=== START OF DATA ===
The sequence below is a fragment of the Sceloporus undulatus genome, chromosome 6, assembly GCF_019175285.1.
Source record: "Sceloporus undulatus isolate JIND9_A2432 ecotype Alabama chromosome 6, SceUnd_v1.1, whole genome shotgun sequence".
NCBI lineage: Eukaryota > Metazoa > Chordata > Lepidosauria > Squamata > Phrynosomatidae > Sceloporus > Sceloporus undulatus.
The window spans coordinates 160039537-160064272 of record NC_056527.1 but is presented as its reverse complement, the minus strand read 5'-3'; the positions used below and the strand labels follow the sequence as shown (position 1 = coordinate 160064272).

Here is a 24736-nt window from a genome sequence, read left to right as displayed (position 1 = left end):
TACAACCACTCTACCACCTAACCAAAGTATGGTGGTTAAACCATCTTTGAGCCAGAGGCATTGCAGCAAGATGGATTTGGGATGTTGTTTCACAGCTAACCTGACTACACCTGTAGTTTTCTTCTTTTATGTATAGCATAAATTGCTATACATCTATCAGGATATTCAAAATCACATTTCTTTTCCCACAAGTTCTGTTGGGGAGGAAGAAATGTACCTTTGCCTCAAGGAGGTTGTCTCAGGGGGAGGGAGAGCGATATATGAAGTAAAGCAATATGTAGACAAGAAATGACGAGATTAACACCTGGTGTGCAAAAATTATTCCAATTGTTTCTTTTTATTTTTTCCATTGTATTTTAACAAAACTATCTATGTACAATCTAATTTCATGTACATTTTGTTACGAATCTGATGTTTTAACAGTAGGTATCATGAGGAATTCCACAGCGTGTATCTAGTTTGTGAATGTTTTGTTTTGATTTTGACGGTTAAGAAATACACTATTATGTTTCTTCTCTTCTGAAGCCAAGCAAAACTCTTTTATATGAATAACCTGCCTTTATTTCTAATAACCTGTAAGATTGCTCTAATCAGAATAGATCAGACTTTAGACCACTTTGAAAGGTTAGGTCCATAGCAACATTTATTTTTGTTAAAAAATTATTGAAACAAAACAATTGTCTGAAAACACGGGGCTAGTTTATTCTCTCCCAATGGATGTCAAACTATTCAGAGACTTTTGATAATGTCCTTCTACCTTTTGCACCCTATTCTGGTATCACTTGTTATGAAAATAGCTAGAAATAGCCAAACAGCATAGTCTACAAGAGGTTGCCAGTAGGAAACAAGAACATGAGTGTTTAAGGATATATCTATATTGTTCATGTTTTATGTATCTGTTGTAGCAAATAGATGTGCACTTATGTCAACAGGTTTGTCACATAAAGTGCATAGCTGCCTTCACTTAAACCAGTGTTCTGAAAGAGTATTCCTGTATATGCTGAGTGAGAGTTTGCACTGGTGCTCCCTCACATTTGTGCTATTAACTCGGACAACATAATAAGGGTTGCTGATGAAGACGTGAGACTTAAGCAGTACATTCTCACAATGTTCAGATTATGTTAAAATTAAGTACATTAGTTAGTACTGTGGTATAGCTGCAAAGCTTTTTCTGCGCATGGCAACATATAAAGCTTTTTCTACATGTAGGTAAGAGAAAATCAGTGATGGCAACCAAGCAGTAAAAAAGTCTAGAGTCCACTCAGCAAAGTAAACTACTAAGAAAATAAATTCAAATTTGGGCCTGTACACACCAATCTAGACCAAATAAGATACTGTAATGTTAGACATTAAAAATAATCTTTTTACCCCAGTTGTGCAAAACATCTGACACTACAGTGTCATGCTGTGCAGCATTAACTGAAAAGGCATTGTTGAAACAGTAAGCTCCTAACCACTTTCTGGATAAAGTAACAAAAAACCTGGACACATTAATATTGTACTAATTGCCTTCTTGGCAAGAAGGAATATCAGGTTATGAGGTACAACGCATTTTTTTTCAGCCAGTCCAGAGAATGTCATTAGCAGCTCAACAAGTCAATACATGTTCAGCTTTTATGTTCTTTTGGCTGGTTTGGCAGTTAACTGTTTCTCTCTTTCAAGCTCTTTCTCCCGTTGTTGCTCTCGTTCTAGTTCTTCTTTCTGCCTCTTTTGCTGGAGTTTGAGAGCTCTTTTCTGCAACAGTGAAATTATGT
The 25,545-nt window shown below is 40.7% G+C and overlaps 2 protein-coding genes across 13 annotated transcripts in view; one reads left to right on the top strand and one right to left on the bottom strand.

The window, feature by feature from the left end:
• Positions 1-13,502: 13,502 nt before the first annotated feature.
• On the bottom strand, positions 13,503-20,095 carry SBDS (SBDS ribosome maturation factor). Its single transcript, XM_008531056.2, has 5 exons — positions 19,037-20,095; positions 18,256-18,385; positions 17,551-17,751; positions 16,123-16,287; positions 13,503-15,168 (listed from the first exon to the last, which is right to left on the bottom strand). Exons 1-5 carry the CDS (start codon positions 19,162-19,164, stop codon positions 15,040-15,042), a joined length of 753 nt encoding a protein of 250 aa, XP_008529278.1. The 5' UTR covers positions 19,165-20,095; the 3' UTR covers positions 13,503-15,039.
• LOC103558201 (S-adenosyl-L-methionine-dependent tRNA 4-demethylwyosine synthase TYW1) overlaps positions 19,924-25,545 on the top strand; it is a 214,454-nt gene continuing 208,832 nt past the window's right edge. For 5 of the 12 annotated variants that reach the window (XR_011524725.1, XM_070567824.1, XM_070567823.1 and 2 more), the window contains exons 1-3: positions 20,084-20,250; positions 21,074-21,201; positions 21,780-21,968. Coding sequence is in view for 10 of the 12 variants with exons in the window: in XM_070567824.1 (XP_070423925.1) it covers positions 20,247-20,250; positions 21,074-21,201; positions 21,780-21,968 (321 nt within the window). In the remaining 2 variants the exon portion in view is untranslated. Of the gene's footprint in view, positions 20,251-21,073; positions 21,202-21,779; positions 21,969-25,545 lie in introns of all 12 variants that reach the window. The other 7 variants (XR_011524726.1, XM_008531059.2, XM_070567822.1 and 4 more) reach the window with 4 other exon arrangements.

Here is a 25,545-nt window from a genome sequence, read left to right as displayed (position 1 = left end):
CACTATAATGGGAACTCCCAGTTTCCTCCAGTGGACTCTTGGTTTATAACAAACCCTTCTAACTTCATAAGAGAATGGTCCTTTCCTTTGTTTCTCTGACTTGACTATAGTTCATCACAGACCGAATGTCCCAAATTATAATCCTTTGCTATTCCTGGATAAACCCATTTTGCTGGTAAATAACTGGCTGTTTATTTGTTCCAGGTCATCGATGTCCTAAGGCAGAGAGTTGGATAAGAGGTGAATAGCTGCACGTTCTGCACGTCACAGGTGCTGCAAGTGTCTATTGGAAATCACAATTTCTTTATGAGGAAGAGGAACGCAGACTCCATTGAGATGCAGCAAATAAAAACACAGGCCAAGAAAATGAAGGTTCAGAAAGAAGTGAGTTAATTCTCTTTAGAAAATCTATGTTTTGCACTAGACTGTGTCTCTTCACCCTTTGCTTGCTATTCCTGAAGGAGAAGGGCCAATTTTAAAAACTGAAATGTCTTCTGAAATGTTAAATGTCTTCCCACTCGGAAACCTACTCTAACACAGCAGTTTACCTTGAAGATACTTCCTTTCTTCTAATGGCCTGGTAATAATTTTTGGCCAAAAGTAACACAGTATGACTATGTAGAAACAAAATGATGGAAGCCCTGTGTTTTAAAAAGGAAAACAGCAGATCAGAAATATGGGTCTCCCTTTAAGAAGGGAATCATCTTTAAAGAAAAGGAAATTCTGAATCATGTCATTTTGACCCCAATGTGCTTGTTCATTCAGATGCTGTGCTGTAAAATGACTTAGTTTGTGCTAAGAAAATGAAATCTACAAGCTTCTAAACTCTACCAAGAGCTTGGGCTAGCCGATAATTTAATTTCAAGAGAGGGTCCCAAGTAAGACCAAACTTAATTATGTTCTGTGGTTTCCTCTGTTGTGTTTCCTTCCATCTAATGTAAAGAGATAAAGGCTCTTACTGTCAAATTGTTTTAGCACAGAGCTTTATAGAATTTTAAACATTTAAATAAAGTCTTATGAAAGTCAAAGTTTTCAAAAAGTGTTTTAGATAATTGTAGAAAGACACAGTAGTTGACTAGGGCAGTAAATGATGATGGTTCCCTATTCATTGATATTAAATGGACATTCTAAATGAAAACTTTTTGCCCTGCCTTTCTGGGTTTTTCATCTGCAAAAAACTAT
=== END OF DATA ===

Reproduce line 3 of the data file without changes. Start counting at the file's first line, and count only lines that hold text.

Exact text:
NCBI lineage: Eukaryota > Metazoa > Chordata > Lepidosauria > Squamata > Phrynosomatidae > Sceloporus > Sceloporus undulatus.